: Childhood Sleep Guidelines Vary by Age
(HealthDay News) -- A good night's sleep makes for perkier, better-behaved children. But how much sleep is enough?
The following age-based recommendations can help answer that question.
The guidelines from the American Academy of Sleep Medicine are supported by the American Academy of Pediatrics. They suggest the following amounts of sleep for good health:
Infants 4 months to 12 months:
12 to 16 hours per 24 hours, including naps.
Children 1 to 2 years:
11 to 14 hours per 24 hours, including naps.
Children 3 to 5 years:
10 to 13 hours per 24 hours, including naps.
Children 6 to 12 years:
9 to 12 hours per 24 hours.
Teens 13 to 18 years:
8 to 10 hours per 24 hours.
"Adequate sleep duration for age on a regular basis leads to improved attention, behavior, learning, memory, emotional regulation, quality of life, and mental and physical health," the American Academy of Pediatrics (AAP) said.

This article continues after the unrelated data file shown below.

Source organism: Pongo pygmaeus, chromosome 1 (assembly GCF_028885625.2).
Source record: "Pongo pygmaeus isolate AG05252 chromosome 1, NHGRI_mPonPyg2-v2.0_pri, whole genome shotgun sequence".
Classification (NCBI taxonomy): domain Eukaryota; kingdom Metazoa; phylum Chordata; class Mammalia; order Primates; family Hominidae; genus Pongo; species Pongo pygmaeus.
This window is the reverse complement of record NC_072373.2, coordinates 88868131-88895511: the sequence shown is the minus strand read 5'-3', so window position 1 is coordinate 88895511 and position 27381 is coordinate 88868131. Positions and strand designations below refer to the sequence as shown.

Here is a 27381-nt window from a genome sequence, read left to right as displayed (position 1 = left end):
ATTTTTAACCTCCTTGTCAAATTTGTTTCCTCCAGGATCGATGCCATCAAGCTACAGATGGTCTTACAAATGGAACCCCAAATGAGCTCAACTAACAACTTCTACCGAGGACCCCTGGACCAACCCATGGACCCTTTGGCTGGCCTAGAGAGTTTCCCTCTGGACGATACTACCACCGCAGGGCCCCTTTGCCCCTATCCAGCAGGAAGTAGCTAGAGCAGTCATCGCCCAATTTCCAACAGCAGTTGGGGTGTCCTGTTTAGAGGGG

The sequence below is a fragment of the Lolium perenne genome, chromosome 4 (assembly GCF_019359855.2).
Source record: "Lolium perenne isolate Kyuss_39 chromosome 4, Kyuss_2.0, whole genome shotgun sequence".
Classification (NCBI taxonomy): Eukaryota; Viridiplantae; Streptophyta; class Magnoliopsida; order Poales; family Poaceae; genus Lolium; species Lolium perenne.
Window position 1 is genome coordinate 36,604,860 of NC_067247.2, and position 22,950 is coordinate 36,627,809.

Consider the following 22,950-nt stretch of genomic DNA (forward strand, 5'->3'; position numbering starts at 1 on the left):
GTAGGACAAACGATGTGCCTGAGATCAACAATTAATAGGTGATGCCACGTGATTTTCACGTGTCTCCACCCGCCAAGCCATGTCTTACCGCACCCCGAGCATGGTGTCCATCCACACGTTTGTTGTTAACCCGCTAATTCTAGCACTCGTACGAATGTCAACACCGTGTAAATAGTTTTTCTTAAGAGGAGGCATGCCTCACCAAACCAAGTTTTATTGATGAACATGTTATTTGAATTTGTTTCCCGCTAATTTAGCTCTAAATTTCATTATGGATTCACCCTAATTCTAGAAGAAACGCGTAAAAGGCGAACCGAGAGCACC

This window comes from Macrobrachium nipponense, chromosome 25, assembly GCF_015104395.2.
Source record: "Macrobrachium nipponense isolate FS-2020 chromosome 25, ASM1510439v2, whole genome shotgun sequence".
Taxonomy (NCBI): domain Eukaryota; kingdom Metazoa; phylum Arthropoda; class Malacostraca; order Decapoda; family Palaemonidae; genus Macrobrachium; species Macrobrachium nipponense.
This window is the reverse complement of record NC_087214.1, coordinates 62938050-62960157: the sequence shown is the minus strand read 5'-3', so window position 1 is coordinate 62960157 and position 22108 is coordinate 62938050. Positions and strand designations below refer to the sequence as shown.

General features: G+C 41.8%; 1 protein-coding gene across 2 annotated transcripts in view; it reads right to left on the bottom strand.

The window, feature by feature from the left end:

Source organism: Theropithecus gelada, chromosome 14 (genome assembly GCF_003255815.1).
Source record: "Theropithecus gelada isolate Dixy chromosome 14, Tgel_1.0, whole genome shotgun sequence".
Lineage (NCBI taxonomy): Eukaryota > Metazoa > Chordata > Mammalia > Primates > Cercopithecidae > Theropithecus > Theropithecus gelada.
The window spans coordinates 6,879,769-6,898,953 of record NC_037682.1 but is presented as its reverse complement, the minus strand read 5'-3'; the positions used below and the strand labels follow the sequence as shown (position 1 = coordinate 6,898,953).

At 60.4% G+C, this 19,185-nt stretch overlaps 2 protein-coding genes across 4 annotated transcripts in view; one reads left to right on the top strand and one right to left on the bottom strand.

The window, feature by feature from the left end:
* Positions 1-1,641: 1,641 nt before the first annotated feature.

"Not getting enough sleep each night is associated with an increase in injuries, hypertension, obesity and depression, especially for teens who may experience increased risk of self-harm or suicidal thoughts," the guideline authors added in an academy news release.
The guidelines were published June 13 in the Journal of Clinical Sleep Medicine.
"The AAP endorses the guidelines and encourages pediatricians to discuss these recommendations and healthy sleep habits with parents and teens during clinical visits," the pediatricians' group said.
These experts also recommend that all electronic screens be turned off 30 minutes before bedtime and that TVs, computers and other screens not be allowed in children's bedrooms.
"For infants and young children, establishing a bedtime routine is important to ensuring children get adequate sleep each night," the group noted.
-- Robert Preidt
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